Moving your children out of Minnesota is a major change in their lives and has a great effect on their other parent. It requires careful consideration and the court's involvement. According to The Office of the Revisor of Statutes, if you plan to take your children outside of the state to live, you must get the permission of the court. You may be able to bypass going to court if you get the permission of your children's other parent. This would need to be in a signed document detailing the move. Leaving without such permission could subject you to serious legal complications.
The court will review your request for validity and in consideration of the effect it will have on the children. You must have a solid and verifiable reason for moving. If it is found you are moving simply to interfere with the visitation rights of the other parent, the court will deny your request, and you cannot move your children out of the state.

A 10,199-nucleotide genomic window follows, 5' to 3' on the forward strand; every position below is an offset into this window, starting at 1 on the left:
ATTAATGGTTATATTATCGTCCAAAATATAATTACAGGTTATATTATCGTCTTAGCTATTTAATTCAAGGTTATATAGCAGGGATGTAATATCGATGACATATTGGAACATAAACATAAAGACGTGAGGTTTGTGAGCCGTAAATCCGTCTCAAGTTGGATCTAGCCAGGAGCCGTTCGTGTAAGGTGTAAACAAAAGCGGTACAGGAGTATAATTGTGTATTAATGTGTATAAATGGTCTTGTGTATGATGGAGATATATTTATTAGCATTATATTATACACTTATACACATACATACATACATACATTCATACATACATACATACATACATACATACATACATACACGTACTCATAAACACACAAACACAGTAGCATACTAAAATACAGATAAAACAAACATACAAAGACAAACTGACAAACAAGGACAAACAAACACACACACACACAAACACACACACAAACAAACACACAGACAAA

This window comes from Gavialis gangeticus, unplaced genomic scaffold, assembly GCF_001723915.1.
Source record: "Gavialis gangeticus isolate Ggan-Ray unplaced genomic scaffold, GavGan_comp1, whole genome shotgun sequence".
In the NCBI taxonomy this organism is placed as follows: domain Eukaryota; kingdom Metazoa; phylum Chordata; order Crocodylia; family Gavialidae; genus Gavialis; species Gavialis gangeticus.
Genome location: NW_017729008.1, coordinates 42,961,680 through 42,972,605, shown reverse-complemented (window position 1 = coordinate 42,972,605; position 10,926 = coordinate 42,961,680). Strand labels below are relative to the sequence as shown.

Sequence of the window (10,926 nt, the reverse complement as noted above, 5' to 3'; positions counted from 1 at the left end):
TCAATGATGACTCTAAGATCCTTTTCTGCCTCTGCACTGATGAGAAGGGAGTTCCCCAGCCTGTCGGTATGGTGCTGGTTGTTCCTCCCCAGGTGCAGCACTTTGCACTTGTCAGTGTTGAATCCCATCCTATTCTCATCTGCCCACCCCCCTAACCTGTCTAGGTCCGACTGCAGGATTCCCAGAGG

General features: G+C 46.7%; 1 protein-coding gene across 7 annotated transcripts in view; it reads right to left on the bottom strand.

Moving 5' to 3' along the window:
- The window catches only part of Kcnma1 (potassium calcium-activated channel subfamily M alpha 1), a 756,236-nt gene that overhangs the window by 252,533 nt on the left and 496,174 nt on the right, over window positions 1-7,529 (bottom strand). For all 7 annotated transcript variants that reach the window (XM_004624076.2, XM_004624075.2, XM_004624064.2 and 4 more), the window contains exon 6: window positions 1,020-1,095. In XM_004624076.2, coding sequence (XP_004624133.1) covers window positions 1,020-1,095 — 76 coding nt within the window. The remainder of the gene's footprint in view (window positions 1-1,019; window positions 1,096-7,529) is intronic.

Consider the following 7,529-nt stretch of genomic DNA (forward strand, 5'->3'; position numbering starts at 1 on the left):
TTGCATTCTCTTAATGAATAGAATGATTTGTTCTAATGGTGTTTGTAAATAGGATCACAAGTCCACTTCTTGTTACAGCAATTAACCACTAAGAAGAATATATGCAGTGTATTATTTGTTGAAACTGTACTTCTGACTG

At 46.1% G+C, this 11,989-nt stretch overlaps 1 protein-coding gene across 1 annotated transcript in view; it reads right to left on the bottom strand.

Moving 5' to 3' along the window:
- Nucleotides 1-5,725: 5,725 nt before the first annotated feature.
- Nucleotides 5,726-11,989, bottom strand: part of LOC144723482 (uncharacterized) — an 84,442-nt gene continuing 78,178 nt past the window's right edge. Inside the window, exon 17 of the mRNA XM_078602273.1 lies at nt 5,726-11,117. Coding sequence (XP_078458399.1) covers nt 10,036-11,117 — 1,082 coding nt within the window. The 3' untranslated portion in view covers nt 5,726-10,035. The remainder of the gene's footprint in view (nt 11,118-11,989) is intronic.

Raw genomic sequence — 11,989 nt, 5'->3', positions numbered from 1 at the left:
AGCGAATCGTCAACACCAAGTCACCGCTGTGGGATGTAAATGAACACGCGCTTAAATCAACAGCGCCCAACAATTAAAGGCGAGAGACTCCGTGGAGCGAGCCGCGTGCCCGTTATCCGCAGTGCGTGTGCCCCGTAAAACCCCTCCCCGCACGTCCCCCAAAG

The court looks at a variety of things to determine if the move with be detrimental to the children. It will consider the relationship with and involvement of each parent. It will also look at any past custody issues, such as claims by the other parent that you tried to prevent visitation or a lack of following the court orders by either of you. It will also look into the benefits of the move for you and your children, weighing them against the negatives that may result.
You have the burden of proof, meaning you must show the relocation is in the best interests of your children. If you cannot provide such proof or the court does not find such proof, then your request could be denied. This information is only intended to educate and should not be interpreted as legal advice.